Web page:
<<You bring up a good point of what drugs may exacerbate psoriasis. The
Plaquenil(hydroxychloroquine) exacerbation of psoriasis is well known to
The exacerbation of psoriasis by beta blockers is less well known as it is
hidden in the dermatology literature and I doubt that your GP has the time to
read such specialty journals.
So to help him or her out, here are some references.
You may wish to go to PubMed, which is at the Web Site of the National
Library of Medicine to print out the abstracts yourself. That URL is
1. Wolf R et al. Inducition of psoriasiform changes in guinea pig skin by
propranolol. International Journal of Dermatology 33:811-814, Nov 1994 Beta
blockers given orally to guinea pigs alone do not cause these changes.
However, when the oral propranolol is combined with a weekly injection of
Freund's adjuvant, the guinea pigs get psoriasiform lesions.
2. Halevy, S and Livni E. Psoriasis and psoriasiform eruptions associated with
propranolol-the role of an immunologic mechanism.
Archives of Dermatological Research 283:472-473, 1991
3. Heng MV, Heng MK. Beta-adrenergic an tagonist-induced psoriasiform
eruption. Clinical and Pathogenetic aspects. Internation Journal of
Dermatology. 27:619-627, Nov 1988
And the best of all a general review article on this whole subject.
Abel EA et al.
Drugs in the Exacerbation of Psoriasis
Journal of the American Academy of Dermatology 15(5 Pt 1):1007-1022,
This is a review with 129 references.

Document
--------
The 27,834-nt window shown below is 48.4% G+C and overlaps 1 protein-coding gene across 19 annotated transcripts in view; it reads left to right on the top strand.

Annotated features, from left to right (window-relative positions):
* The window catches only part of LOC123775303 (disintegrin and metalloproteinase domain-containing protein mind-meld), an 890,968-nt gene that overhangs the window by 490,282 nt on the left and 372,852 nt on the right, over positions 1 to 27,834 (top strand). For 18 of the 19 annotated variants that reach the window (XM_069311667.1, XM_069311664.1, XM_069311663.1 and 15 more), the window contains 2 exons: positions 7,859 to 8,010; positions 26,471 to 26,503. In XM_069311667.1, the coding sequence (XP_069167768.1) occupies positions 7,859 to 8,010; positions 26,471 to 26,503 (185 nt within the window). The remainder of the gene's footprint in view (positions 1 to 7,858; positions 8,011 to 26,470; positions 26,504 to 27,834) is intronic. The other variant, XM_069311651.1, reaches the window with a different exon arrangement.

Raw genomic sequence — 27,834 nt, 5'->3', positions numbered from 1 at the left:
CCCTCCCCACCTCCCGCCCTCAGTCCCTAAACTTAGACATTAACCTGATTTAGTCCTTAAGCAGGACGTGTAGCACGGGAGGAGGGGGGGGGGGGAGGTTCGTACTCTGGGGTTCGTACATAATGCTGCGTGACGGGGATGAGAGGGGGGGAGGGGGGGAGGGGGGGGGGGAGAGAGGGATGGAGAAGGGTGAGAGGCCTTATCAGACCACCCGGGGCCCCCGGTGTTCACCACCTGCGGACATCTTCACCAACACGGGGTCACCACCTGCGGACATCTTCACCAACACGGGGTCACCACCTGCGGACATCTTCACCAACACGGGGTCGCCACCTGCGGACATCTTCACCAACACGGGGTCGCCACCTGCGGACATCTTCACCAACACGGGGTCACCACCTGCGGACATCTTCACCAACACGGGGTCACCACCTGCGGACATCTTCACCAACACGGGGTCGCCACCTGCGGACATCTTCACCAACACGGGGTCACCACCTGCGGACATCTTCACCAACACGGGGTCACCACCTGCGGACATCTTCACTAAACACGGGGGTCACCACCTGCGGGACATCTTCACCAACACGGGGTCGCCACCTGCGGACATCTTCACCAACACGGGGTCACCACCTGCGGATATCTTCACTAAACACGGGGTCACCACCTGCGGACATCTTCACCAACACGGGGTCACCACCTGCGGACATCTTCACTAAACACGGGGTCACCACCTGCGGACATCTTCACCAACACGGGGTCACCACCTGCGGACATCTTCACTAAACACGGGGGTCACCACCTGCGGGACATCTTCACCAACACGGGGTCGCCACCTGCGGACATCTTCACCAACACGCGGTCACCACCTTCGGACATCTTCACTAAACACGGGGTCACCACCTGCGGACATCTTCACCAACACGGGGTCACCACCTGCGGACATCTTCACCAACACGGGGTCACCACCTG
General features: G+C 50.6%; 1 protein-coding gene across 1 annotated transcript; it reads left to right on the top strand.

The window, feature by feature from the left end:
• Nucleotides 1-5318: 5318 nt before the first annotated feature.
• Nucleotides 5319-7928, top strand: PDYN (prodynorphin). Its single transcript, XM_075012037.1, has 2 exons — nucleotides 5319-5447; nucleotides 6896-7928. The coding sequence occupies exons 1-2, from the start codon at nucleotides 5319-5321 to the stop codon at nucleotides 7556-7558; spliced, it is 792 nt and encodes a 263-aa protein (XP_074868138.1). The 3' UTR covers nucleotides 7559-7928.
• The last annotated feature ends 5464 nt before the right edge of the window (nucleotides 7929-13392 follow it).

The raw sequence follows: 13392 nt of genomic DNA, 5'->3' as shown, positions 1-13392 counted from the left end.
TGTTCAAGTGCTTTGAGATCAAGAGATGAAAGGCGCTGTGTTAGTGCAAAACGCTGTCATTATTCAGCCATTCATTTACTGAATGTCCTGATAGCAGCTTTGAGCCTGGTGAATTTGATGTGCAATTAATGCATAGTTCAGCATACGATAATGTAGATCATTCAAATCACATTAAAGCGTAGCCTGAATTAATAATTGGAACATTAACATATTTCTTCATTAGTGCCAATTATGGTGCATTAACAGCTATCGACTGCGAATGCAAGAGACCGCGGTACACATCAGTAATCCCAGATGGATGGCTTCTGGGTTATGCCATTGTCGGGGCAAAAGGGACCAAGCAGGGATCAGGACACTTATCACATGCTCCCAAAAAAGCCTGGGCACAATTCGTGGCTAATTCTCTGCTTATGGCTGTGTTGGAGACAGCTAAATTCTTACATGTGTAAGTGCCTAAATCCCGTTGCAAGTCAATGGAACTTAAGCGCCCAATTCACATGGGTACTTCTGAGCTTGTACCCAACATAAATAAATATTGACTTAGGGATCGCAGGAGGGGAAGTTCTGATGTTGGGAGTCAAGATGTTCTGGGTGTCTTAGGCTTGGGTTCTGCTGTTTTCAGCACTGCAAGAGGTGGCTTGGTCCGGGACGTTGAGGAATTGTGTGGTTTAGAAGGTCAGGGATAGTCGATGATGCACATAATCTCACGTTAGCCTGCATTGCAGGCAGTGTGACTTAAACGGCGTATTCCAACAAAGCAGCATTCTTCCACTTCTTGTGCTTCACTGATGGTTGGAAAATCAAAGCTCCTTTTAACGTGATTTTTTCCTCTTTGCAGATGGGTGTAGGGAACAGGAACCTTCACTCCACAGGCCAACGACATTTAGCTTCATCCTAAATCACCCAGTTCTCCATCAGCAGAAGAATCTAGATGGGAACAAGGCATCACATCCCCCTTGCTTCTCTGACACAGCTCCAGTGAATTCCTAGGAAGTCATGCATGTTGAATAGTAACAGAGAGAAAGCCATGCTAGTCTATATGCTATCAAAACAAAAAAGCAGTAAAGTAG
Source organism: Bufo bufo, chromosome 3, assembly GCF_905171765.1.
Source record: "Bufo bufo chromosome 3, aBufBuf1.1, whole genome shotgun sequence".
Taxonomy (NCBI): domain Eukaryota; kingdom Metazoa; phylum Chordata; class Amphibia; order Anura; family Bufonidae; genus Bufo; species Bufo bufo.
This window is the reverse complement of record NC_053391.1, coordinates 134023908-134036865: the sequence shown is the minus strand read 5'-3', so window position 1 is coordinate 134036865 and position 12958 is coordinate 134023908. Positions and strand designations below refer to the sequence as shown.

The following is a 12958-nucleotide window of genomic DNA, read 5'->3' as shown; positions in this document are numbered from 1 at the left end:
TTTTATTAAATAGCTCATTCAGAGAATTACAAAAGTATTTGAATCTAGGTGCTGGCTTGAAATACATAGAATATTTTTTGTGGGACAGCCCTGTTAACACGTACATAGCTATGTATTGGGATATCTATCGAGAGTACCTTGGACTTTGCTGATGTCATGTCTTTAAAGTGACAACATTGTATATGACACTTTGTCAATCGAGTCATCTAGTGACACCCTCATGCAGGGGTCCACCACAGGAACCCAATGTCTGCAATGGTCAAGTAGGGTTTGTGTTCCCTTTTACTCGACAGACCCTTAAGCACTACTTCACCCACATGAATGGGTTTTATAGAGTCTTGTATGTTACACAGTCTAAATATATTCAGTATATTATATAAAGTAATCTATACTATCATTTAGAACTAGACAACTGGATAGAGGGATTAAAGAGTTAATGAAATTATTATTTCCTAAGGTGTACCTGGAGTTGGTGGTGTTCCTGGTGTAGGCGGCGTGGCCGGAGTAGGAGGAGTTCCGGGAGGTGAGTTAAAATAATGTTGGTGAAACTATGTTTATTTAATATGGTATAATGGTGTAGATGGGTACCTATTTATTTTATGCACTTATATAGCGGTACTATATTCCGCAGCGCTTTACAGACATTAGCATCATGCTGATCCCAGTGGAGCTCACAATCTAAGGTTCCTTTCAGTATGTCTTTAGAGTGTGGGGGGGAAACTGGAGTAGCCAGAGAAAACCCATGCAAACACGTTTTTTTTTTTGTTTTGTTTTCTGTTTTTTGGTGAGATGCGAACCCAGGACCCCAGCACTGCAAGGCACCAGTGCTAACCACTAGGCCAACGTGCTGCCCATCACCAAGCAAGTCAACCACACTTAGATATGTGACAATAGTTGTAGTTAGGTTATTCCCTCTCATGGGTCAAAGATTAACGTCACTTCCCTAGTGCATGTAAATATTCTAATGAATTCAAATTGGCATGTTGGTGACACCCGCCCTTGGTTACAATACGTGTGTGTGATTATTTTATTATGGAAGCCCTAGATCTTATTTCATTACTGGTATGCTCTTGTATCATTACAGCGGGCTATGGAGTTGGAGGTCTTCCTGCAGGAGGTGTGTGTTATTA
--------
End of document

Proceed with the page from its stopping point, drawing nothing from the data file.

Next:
Hope this is helpful.
>Be Aware of Medications
>That May Cause Psoriasis to Flare
>There are a few medicines prescribed for other health problems that can
>worsen psoriasis for some people. They are listed below. If your
>psoriasis is flaring, review the medications you are using for
>arthritis, blood pressure, migraine or other pain, tremors, malaria, or
>liver or intestinal infections caused by microscopic protozoa. (Giardia
>is one example of a protozoal infection. Malaria is another.)
>The following medicines may cause psoriasis to flare:
>Antimalarials - A medical report has shown that 31 percent of those
>with psoriasis who used antimalarials such as quinacrine, chloroquine
>and hydroxychloroquine experienced an "acute generalized eruption" of
>psoriasis. It usually develops two to three weeks after the drug is
>taken. Although all three types have been implicated in causing adverse
>incidents, hydroxychloroquine has a lower incidence, 19 percent.
>Doxycycline may be an alternative.
>Lithium - Lithium, a drug used to treat manic depression and other
>psychiatric disorders, aggravates psoriasis in about 50 percent of
>those who take it. It is difficult to completely clear a person taking
>lithium. Sometimes reducing the dose of lithium may help to improve
>psoriasis. Several alternatives to lithium exist. Consult your
>Inderal and other beta blocker medications - Researchers have reported
>that Inderal aggravates psoriasis in approximately 25 to 30 percent of
>patients. It is not known if all beta blocker high blood pressure
>medications worsen psoriasis, but they may have that potential.
>Sometimes other medications can be substituted; however, it is possible
>to clear psoriasis even if you must stay on the beta blocker.
LadyAndy2 in Los Angeles, CA (remove "nospam" to reply)
Thank you! Your post is one of the most useful pieces of information I've
yet to see here.
I'm printing it out to keep with me for every doctors visit!
"Lady Andy2" <lady...@aol.comnospam> wrote in message